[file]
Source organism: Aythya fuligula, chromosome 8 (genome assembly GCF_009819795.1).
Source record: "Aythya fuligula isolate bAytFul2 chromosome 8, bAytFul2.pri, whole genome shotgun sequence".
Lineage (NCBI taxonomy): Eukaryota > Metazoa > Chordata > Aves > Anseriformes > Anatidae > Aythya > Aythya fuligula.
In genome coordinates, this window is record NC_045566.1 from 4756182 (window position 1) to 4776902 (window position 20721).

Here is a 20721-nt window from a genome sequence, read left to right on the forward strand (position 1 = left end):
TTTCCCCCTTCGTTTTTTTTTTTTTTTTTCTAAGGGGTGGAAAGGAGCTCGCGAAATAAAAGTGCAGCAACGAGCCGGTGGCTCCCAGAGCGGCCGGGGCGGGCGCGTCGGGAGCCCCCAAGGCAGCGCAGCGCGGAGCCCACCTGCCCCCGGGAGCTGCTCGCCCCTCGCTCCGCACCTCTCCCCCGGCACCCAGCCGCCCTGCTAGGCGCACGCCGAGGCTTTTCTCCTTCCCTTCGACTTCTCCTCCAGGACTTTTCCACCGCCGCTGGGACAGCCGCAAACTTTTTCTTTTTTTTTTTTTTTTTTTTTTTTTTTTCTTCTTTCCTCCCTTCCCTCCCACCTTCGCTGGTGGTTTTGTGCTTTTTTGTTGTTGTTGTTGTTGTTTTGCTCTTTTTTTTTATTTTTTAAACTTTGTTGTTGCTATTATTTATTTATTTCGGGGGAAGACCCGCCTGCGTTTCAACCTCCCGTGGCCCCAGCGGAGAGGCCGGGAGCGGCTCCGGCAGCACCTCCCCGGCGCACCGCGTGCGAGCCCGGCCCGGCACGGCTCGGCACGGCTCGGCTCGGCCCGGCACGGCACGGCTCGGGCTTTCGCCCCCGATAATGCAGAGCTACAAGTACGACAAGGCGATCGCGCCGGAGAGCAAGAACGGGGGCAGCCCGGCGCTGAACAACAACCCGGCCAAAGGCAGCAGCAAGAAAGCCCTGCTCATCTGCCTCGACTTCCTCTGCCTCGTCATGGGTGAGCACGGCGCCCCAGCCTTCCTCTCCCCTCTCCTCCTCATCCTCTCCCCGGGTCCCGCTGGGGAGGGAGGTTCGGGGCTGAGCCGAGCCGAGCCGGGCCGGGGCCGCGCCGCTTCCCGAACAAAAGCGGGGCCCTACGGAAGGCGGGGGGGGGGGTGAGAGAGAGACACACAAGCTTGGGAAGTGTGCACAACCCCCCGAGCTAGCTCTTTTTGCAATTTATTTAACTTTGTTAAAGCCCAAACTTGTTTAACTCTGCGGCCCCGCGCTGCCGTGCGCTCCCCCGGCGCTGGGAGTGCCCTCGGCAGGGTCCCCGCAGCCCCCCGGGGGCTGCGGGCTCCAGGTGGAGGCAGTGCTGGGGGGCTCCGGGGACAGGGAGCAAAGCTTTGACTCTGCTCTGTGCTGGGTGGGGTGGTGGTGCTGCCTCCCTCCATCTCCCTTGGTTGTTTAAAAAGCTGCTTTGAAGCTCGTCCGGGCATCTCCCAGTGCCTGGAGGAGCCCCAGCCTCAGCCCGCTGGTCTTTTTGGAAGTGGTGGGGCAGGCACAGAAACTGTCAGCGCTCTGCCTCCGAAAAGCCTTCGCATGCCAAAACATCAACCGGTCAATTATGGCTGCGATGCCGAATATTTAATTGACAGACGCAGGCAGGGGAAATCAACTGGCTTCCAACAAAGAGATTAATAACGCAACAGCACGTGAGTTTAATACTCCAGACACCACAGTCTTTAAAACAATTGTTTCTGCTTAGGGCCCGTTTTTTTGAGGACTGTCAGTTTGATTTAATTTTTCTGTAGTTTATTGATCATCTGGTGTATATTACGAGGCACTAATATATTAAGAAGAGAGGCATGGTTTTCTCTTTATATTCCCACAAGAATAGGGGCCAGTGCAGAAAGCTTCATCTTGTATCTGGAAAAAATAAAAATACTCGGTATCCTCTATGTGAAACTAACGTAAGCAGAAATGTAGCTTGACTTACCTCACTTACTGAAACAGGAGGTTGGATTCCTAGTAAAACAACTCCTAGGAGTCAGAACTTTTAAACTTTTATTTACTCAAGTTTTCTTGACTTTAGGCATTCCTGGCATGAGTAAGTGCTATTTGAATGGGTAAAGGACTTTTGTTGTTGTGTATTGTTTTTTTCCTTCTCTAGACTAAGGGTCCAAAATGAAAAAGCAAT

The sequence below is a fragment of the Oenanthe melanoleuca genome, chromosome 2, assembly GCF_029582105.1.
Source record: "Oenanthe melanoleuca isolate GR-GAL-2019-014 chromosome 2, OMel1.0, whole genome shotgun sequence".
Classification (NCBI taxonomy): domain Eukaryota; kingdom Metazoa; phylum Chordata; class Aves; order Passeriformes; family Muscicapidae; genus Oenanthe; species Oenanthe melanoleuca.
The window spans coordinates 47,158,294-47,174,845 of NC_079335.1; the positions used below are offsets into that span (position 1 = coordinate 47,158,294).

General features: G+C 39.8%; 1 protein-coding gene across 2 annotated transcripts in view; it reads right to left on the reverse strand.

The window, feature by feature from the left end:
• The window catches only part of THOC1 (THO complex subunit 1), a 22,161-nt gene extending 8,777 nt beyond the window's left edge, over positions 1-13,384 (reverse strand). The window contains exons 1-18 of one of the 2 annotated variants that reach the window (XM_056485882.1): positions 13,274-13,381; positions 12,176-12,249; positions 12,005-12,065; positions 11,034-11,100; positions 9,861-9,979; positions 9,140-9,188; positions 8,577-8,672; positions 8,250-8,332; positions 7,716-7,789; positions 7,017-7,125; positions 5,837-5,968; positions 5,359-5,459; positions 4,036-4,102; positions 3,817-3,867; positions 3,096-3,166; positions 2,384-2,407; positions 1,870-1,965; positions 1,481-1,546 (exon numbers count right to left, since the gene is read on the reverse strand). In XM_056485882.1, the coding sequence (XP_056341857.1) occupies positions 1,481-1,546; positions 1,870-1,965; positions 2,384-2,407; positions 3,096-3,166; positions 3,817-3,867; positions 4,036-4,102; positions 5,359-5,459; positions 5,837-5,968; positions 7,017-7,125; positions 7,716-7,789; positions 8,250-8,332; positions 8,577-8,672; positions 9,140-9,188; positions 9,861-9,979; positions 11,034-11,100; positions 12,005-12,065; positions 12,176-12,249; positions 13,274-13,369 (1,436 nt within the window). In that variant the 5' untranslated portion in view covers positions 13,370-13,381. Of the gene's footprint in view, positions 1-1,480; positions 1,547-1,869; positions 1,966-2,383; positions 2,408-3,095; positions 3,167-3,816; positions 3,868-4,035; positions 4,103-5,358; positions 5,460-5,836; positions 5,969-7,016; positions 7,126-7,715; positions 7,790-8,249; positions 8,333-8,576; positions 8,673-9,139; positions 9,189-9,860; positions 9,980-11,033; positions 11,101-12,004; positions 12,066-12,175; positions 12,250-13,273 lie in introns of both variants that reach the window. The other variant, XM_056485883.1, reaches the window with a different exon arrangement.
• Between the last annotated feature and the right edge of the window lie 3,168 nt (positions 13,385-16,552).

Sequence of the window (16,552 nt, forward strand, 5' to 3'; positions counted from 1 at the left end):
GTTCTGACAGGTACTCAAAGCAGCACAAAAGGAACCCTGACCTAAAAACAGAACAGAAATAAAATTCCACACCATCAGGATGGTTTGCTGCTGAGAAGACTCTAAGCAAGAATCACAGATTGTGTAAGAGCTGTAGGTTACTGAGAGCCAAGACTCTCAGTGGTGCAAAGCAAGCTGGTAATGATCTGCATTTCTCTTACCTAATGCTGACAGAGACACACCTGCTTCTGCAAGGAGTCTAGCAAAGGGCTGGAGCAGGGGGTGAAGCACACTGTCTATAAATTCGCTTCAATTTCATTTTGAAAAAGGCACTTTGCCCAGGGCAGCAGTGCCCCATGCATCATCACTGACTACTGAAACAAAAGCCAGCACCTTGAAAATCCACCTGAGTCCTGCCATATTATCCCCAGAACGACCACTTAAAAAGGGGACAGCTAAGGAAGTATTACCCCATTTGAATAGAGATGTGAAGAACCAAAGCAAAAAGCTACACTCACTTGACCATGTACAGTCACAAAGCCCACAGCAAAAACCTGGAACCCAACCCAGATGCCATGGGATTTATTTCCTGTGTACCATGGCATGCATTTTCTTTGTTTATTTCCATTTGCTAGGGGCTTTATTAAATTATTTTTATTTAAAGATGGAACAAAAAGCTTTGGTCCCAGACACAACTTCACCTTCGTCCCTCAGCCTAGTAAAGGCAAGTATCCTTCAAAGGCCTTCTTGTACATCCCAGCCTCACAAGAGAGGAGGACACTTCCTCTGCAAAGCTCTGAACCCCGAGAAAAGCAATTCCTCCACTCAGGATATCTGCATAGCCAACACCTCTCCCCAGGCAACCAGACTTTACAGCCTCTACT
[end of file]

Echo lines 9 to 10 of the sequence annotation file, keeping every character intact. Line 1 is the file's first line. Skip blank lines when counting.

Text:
Classification (NCBI taxonomy): domain Eukaryota; kingdom Metazoa; phylum Chordata; class Aves; order Passeriformes; family Muscicapidae; genus Oenanthe; species Oenanthe melanoleuca.
The window spans coordinates 47,158,294-47,174,845 of NC_079335.1; the positions used below are offsets into that span (position 1 = coordinate 47,158,294).